Reporters From Across The U.S. Talk About The Political Fight Over Voting Rights
MARY LOUISE KELLY, HOST:
This year, after the 2020 presidential election, the right to vote has become a partisan fight. Republicans set up laws across the country that they say will prevent voter fraud. Democrats say they're really a move to discourage people, especially people of color, from voting. In Arizona, we have got a GOP-led review of the 2020 race. In Texas, the State House of Representatives just passed a new voting bill over the objections of Democrats. And in Washington, D.C., there's Congress and the John Lewis Voting Rights Act, not to mention where President Biden is on all of this.
Well, here to talk it through with us, so we are joined by Ben Giles of KJZZ in Phoenix, Jen Rice of Houston Public Media and Juana Summers, NPR political correspondent. Hi there.
Welcome, all three of you.
JUANA SUMMERS, BYLINE: Hey there.
JEN RICE, BYLINE: Hey.
BEN GILES, BYLINE: Hello.
KELLY: So let's dive in. And, Ben, I'm going to start with you and the latest with Phoenix and this election review, specifically in Maricopa County, which is running late. Is that right?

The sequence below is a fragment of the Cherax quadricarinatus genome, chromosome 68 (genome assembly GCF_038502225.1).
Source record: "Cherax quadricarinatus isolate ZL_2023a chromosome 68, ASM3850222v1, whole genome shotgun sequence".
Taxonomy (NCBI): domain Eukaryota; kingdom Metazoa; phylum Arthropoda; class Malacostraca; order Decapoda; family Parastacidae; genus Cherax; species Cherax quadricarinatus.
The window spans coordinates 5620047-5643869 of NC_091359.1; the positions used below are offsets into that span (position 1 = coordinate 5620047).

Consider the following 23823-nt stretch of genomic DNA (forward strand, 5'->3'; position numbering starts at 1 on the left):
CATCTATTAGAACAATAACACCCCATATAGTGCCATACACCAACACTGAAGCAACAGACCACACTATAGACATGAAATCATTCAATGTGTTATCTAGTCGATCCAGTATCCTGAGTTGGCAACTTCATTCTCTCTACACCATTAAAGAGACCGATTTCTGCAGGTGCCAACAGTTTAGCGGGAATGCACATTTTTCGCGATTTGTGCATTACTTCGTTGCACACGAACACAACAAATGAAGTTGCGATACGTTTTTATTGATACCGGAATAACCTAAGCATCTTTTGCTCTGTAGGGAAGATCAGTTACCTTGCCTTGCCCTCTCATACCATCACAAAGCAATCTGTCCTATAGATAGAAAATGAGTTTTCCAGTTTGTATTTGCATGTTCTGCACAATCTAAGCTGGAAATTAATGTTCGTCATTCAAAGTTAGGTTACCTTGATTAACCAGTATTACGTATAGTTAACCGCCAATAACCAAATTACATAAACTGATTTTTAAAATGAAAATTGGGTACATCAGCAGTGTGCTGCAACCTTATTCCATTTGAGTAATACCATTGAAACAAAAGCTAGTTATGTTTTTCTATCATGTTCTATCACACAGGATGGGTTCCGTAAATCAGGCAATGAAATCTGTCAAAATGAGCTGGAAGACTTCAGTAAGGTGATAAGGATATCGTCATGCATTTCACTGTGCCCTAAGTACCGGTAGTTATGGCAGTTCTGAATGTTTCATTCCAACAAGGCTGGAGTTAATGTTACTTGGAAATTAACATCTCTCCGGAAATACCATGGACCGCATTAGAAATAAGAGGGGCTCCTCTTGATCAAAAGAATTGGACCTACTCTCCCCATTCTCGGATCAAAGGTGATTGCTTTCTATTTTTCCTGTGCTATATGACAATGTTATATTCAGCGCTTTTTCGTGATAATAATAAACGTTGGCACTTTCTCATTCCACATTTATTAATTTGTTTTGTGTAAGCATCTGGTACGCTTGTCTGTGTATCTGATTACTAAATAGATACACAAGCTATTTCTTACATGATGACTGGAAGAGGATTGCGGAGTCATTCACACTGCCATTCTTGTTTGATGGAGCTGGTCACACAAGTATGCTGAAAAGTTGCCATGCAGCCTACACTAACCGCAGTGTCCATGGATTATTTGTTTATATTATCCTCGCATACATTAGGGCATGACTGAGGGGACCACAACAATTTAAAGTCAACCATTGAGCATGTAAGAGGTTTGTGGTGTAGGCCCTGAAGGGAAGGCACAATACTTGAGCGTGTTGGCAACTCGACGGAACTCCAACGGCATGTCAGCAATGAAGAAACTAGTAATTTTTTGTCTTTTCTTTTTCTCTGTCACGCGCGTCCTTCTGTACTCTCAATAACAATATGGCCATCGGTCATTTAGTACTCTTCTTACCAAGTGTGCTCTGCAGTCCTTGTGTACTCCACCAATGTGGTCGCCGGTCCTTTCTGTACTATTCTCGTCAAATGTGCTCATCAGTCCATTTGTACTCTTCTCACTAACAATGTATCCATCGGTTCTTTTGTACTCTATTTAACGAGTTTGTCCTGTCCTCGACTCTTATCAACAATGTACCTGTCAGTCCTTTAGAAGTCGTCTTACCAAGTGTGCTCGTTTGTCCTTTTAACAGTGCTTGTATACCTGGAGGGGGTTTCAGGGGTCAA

GILES: That's right. There was supposed to be a report on the findings from that GOP-led review delivered to the State Senate this week, but a few of the contractors working on it apparently have tested positive for the coronavirus, and nothing was finished. It's important to note the whole process is already way behind schedule. This was supposed to take weeks. It's taken months. But once the report is released, it is likely going to include recommendations for more changes to Arizona's election law. It's also worth noting that it's not going to change who's president, though that's exactly what some involved with the review are hoping for.
KELLY: But when you say more changes to election law, what has already changed in Arizona with voting?
GILES: So Republicans approved one law that removes inactive voters from Arizona's early ballot mailing list. That used to be a permanent list. This change could affect tens of thousands of voters by 2024. They also packed the state budget they passed in June with a bunch of election policies, including what they described as voter fraud counter measures and new reviews of the state's voter registration database. And crucially, they stripped the secretary of state, who's a Democrat, of the authority to choose to defend or not defend the state's election laws. They gave that power to the attorney general, who happens to be Republican.